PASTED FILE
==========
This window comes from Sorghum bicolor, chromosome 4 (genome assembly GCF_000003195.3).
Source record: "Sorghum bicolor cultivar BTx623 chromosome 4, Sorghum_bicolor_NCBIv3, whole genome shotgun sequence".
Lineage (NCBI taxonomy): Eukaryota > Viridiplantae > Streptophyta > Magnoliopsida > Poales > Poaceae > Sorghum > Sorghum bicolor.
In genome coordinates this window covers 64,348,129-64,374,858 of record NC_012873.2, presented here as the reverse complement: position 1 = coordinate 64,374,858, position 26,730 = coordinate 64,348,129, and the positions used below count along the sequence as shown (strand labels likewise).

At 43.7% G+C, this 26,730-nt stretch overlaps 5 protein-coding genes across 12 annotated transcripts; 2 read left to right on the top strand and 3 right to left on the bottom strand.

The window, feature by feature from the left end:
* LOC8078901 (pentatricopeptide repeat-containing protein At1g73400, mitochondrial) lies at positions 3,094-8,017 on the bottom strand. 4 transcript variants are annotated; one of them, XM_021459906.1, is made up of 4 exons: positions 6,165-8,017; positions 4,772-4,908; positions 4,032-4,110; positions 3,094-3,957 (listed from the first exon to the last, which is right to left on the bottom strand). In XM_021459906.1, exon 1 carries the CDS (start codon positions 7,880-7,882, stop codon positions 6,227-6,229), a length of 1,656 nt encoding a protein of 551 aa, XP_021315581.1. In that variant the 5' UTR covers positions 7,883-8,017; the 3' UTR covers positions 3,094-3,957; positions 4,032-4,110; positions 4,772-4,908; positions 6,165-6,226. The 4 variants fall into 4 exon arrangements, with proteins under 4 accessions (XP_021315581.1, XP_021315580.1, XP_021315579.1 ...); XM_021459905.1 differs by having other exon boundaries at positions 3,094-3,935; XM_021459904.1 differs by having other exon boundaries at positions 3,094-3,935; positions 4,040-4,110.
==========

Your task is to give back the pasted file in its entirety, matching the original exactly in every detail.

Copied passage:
This window comes from Sorghum bicolor, chromosome 4 (genome assembly GCF_000003195.3).
Source record: "Sorghum bicolor cultivar BTx623 chromosome 4, Sorghum_bicolor_NCBIv3, whole genome shotgun sequence".
Lineage (NCBI taxonomy): Eukaryota > Viridiplantae > Streptophyta > Magnoliopsida > Poales > Poaceae > Sorghum > Sorghum bicolor.
In genome coordinates this window covers 64,348,129-64,374,858 of record NC_012873.2, presented here as the reverse complement: position 1 = coordinate 64,374,858, position 26,730 = coordinate 64,348,129, and the positions used below count along the sequence as shown (strand labels likewise).

At 43.7% G+C, this 26,730-nt stretch overlaps 5 protein-coding genes across 12 annotated transcripts; 2 read left to right on the top strand and 3 right to left on the bottom strand.

The window, feature by feature from the left end:
* LOC8078901 (pentatricopeptide repeat-containing protein At1g73400, mitochondrial) lies at positions 3,094-8,017 on the bottom strand. 4 transcript variants are annotated; one of them, XM_021459906.1, is made up of 4 exons: positions 6,165-8,017; positions 4,772-4,908; positions 4,032-4,110; positions 3,094-3,957 (listed from the first exon to the last, which is right to left on the bottom strand). In XM_021459906.1, exon 1 carries the CDS (start codon positions 7,880-7,882, stop codon positions 6,227-6,229), a length of 1,656 nt encoding a protein of 551 aa, XP_021315581.1. In that variant the 5' UTR covers positions 7,883-8,017; the 3' UTR covers positions 3,094-3,957; positions 4,032-4,110; positions 4,772-4,908; positions 6,165-6,226. The 4 variants fall into 4 exon arrangements, with proteins under 4 accessions (XP_021315581.1, XP_021315580.1, XP_021315579.1 ...); XM_021459905.1 differs by having other exon boundaries at positions 3,094-3,935; XM_021459904.1 differs by having other exon boundaries at positions 3,094-3,935; positions 4,040-4,110.